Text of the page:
When thinking of games that are too hard we often go to bad games like Silver Surfer, Fester’s Quest, or other poorly made games. These games are difficult because they are bad, not bad because they are difficult. Take Donkey Kong 64 is a perfect example of its difficulty making it worse. DK64 was a fun game with lots of collecting, secrets, and interesting game play. Then Rare makes you beat the original DK and Rare’s Jetpac to be able to finish DK64. To make matters worse you must find coins to attempt to beat these games. Each time you fail these required mini games the return animation takes f-o-r-e-v-e-r. Adding the old games as an Easter egg is fine, but forcing players to play your old games is like putting in a Battletoads surfing level for “fun”. This adds nothing to the game, drastically raises the difficulty, and takes away from the main gameplay and story.
Many gamers look at story-based games as too easy. Telltale games makes many “choose your own adventure” games that are easy because of their style rather than poor difficulty. Video games that are half movies might be easy, but they essentially are using the art form to tell a story. They want you to finish the story. Like the genre or not, the story is the centerpiece of the game.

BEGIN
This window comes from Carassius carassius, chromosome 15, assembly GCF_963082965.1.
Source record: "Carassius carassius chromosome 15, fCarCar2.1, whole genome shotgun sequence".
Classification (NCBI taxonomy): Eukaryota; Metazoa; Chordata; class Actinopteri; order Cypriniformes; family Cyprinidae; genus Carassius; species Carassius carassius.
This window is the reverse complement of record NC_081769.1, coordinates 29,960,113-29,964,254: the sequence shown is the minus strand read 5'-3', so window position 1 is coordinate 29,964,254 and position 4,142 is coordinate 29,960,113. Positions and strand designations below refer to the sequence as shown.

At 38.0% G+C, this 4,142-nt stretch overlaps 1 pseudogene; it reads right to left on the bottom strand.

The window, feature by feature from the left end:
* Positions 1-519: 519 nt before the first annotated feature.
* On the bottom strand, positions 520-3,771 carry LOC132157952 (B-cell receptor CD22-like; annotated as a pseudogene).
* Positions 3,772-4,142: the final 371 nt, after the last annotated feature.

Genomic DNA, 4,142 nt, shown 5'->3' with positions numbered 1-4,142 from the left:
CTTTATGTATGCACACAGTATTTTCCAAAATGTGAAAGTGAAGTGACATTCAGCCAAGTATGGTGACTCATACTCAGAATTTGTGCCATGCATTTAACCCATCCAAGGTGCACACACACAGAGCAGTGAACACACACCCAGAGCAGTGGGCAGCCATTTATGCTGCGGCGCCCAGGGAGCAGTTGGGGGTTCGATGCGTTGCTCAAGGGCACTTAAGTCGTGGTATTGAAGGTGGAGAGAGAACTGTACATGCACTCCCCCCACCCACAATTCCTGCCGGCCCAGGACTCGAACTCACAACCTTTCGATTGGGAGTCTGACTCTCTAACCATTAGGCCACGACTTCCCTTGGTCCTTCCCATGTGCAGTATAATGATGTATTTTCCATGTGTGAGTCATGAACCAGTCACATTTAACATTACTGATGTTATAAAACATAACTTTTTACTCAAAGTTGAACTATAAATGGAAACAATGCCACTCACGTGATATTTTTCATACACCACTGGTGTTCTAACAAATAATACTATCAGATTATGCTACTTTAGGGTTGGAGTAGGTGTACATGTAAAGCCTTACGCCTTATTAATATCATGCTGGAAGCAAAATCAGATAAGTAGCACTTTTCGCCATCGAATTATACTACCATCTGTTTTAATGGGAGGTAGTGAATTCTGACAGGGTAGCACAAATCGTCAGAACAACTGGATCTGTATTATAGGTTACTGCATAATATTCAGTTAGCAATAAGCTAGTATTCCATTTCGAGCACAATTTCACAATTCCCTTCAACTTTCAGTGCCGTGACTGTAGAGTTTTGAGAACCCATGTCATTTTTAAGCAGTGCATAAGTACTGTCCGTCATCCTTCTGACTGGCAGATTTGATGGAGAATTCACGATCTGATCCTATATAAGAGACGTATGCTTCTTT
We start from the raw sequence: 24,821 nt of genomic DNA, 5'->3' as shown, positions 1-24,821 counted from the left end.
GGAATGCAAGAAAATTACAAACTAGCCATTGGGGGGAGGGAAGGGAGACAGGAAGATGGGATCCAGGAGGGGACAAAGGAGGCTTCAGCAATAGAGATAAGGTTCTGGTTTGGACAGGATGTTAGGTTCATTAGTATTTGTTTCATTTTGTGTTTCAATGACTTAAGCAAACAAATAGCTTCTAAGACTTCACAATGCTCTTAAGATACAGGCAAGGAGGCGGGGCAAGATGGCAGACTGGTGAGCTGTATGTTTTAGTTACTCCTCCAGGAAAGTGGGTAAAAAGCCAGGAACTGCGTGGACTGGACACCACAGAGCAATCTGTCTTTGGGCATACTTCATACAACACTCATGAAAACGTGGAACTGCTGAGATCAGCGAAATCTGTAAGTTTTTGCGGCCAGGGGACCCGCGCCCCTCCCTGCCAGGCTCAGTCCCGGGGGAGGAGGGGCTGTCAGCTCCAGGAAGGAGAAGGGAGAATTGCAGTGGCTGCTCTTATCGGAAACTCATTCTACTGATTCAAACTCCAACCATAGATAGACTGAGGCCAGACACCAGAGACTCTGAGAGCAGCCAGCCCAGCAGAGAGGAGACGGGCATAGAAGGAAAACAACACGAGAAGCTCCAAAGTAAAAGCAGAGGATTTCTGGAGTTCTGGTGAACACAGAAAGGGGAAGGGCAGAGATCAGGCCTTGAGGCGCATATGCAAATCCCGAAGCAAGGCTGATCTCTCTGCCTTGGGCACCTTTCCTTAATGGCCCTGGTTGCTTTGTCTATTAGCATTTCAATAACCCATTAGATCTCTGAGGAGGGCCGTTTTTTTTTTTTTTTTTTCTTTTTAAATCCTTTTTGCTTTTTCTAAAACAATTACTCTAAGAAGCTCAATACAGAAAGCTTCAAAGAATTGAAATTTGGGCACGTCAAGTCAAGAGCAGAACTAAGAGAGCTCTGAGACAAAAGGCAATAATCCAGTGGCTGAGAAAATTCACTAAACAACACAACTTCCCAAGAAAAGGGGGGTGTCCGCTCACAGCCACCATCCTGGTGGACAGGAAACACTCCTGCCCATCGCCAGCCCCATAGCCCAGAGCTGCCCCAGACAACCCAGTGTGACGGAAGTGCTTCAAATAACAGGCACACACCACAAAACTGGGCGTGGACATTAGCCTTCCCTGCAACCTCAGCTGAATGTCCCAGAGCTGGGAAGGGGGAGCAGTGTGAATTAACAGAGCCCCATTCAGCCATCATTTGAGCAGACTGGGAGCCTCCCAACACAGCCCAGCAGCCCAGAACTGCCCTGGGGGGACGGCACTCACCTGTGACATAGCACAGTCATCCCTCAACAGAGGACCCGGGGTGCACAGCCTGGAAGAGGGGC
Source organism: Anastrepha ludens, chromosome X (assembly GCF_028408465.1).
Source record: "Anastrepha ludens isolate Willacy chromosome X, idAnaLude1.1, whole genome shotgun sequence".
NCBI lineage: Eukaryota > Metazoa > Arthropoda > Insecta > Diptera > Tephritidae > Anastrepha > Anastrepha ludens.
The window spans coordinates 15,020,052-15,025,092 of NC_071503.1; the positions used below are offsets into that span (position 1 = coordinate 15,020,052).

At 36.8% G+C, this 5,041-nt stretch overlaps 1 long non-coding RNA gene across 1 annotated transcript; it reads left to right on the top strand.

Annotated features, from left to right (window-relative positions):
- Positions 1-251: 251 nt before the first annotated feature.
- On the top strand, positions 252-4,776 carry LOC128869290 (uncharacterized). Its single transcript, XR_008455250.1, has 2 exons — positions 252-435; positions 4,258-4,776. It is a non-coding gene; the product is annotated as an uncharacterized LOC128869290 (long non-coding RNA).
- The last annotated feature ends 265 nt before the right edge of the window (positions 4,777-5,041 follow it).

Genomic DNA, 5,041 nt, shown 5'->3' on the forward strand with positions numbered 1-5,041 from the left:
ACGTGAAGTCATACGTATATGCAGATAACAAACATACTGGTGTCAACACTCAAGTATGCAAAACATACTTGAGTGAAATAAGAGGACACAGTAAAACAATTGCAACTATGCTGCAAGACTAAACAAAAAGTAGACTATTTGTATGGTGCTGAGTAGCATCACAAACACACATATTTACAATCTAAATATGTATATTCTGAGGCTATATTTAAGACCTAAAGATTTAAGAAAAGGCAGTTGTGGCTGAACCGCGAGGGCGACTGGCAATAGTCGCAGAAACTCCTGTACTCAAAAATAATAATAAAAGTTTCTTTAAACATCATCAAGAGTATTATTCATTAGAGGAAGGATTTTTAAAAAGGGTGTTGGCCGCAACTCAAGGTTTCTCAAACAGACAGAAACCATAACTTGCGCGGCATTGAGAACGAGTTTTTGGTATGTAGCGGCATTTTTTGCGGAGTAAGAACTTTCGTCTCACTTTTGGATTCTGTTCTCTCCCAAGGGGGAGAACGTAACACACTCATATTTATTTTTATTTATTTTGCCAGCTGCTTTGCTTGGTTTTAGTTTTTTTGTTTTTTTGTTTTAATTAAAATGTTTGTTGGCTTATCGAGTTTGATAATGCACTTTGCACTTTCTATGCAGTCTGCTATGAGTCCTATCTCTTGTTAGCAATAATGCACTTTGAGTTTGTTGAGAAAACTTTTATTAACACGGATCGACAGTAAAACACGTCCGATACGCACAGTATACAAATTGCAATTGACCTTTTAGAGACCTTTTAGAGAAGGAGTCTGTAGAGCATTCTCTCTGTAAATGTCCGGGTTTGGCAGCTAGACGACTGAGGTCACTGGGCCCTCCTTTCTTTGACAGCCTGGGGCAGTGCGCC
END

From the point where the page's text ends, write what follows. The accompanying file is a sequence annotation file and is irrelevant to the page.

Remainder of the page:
Kirby games are a good example of how a good game can be knocked down via lack of difficulty. In virtually every Kirby game, it is easy to dominate the game quickly. Victory becomes inevitable and boring. The enemies offer little challenge and death is rare, if ever. Even newbies can speed effortlessly through the game. It is the lack of difficulty and challenge that limits Kirby from being anything more than a quick sugar rush, instead of a favorite meal.
For examples of games with a good balance of difficulty, look no further than: Batman: Arkham City, Mass Effect, Portal 2, Zelda: A Link to the Past, Chrono Trigger, and my favorite Metroid Prime.
There you have it, five essential pieces to a great game. Disagree? Let us know in the comments what is crucial in a game for you.